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|Articles - October 2010|
|Monday, September 27, 2010|
Page 4 of 4
Dave LeFore runs 15,000 hives, making his bee operation in Milton-Freewater among the largest around. In the early 1990s, his family business grew to the point where it didn’t have adequate bee pasture in Oregon (only about 10% of the land in the state is suitable) so they bought a bee operation in Montana and one in North Dakota to expand their pasture. Unlike most other beekeepers in Oregon, LeFore makes about 50% of his income from honey, and the rest from pollination rental. LeFore produces about a million pounds of honey per year, selling to large wholesalers like Golden Heritage Foods in Kansas. In January, he begins to chase spring for six months: he sends 40 semi-truck loads of bees to Modesto to pollinate almonds, which brings in 35% of his revenue; then the Pacific Northwest to pollinate cherries, applies, pears and plums; Montana for clover and alfalfa honey production; North Dakota for sunflowers and canola seed. LeFore loves this migratory life. No two years are ever alike, and he is never bored.
The 63-year-old LeFore has been at this for more than 40 years. Economic margins might be thin for the beekeeper, but there are other measurements that matter far more.
“Beekeeping is something that gets in your blood. I’m not sure I can put it all in words,” says LeFore. “It becomes part of you. It’s not fun to be up at odd hours or to get stung, but there are so many parts about it that are exciting. Beekeepers are very much in tune with their bees. A beekeeper is a person keeping bees. They are more connected than most people realize.”
Though his bee loss is low, between 10% and 15%, it’s twice what it was 10 years ago. He has developed an all-natural essential oil that he uses in the brood nest mixed with a little vegetable shortening that he credits with keeping his bees healthy. “A lot of beekeepers are looking over their shoulder,” he says. “You’re hoping something unexpected doesn’t catch up to you.”
Yet it is the very expected that is catching up to this small handful of large commercial beekeepers so critical to the state’s agriculture. Like many workforces, this group is growing old, and it worries growers. “Several will retire in the next five years and I’m not sure who will replace them,” says Mike Weber of Central Oregon Seeds.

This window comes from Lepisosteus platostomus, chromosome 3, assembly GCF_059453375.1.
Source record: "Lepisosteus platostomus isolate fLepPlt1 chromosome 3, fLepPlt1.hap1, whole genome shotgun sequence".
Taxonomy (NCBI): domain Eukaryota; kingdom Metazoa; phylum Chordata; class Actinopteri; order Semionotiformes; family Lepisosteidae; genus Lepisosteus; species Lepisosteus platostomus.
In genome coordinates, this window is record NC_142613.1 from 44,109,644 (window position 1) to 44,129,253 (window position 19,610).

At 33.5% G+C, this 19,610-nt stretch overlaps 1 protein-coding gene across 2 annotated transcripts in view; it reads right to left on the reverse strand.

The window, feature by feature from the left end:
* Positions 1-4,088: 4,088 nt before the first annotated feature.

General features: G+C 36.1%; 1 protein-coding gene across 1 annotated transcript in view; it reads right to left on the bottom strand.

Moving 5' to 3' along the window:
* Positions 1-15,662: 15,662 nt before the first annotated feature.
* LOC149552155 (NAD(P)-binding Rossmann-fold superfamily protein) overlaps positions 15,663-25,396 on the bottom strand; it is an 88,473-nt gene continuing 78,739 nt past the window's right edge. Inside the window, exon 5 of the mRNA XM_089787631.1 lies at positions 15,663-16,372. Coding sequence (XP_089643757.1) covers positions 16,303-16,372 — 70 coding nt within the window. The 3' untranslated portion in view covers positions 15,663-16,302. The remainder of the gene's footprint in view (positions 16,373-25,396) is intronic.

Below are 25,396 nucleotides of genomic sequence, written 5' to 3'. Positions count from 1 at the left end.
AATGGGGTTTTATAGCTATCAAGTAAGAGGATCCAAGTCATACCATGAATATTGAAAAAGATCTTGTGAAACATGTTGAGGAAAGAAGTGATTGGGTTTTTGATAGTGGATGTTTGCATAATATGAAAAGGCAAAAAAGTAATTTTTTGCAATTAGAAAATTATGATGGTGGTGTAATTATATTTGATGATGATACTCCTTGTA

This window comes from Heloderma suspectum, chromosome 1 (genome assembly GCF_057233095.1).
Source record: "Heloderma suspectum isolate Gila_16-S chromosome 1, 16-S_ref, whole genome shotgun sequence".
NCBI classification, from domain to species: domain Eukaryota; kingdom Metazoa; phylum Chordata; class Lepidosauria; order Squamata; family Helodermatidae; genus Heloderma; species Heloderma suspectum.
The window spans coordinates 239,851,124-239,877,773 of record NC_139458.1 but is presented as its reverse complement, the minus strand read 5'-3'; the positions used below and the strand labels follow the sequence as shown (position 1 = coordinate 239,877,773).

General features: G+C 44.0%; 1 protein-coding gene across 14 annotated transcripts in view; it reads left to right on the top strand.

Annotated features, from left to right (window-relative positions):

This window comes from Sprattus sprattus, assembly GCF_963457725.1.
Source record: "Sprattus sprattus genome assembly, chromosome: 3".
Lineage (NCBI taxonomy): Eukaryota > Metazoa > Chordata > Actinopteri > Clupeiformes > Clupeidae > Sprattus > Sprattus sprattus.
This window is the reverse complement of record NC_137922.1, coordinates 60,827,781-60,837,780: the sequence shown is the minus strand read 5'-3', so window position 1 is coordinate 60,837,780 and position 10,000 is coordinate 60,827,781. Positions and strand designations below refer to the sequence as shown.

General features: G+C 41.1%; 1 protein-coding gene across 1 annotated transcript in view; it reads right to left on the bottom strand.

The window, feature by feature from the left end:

That’s a question the keepers are trying to answer themselves. Dirk Olsen is one of the younger ones at 56. He has daughters and it’s pretty certain they won’t be getting into bees. “Handling bees has become very hard, so there’s a large likelihood that the next owners would not be successful,” he says.
Dave LeFore married into a beekeeping family — his wife’s grandfather and father were beekeepers — and now his son and his grandson keep bees, while his son-in-law works for him, and he hopes to have him take over one day. LeFore “occasionally” thinks about retiring. “I think there will be enough young people around to carry the torch,” says LeFore. “But it takes a unique person to be a beekeeper. They are one in 100.”
“Beekeeping is not doomed,” says researcher Michael Burgett. “George has a couple of handsome strong sons and one wants to follow him.”
Indeed, George does. The morning that Hansen returned late from his Madras trip, son Matt was already back to work after making the trip with him. Hansen plans to retire in five years and the 33-year-old Matt is his heir. The schoolteacher who did not come from a long line of beekeepers is creating one of his own.
Thursday, July 24, 2014
BY LINDA BAKER | OB EDITOR
Remember the naysayers? Those who called the South Waterfront aerial tram a boondoggle? Those who rejoiced at the massive sell off of luxury condos at the John Ross and Atwater Place?
Monday, July 14, 2014
BY VIVIAN MCINERNY | OB BLOGGER
Some people think Amazon’s winking eye logo is starting to look like a hoodwink.
Thursday, July 03, 2014
BY TED AUSTIN & MIKE BAELE | GUEST CONTRIBUTORS
The Office of Economic Analysis announced that Oregon is currently enjoying the strongest job growth since 2006. While this resurgence has been welcome, the lingering effects of the 2008 “Great Recession” continues to affect Oregon businesses, especially with regard to estate planning and business succession.
Friday, August 22, 2014
BY CLIFF HOCKLEY | OB GUEST CONTRIBUTOR
When business intersects with family, a host of situations can arise. Without a clear vision and careful planning, hard-earned investments can become stressful burdens.
Tuesday, July 01, 2014
BY HANNAH WALLACE | OB BLOGGER
Demand for organic food continues to soar: Last year, sales of organic food rose to $32.3 billion — up 10% from 2012. In Oregon, organic produce wholesaler Organically Grown Co. has been championing organic growing methods for four decades.
Friday, July 18, 2014
BY JASON NORRIS | OB GUEST CONTRIBUTOR
Back in May, we shared a common Wall Street quote about investing, “Sell in May and go away.” Fast forward to July and the most common question we have been getting from clients is, “When is the market pullback going to occur?”
Tuesday, July 08, 2014
BY LINDA BAKER | OB EDITOR
The New Yorker recently published a sharply worded critique of “disruptive innovation,” one of the most widely cited theories in the business world today. The article raises questions about the descriptive value of disruption and innovation — whether the terms are mere buzzwords or actually explain today's extraordinarily complex and fast changing business environment.
Update: We caught up with Portland's Thomas Thurston, who shared his data driven take on the disruption controversy.
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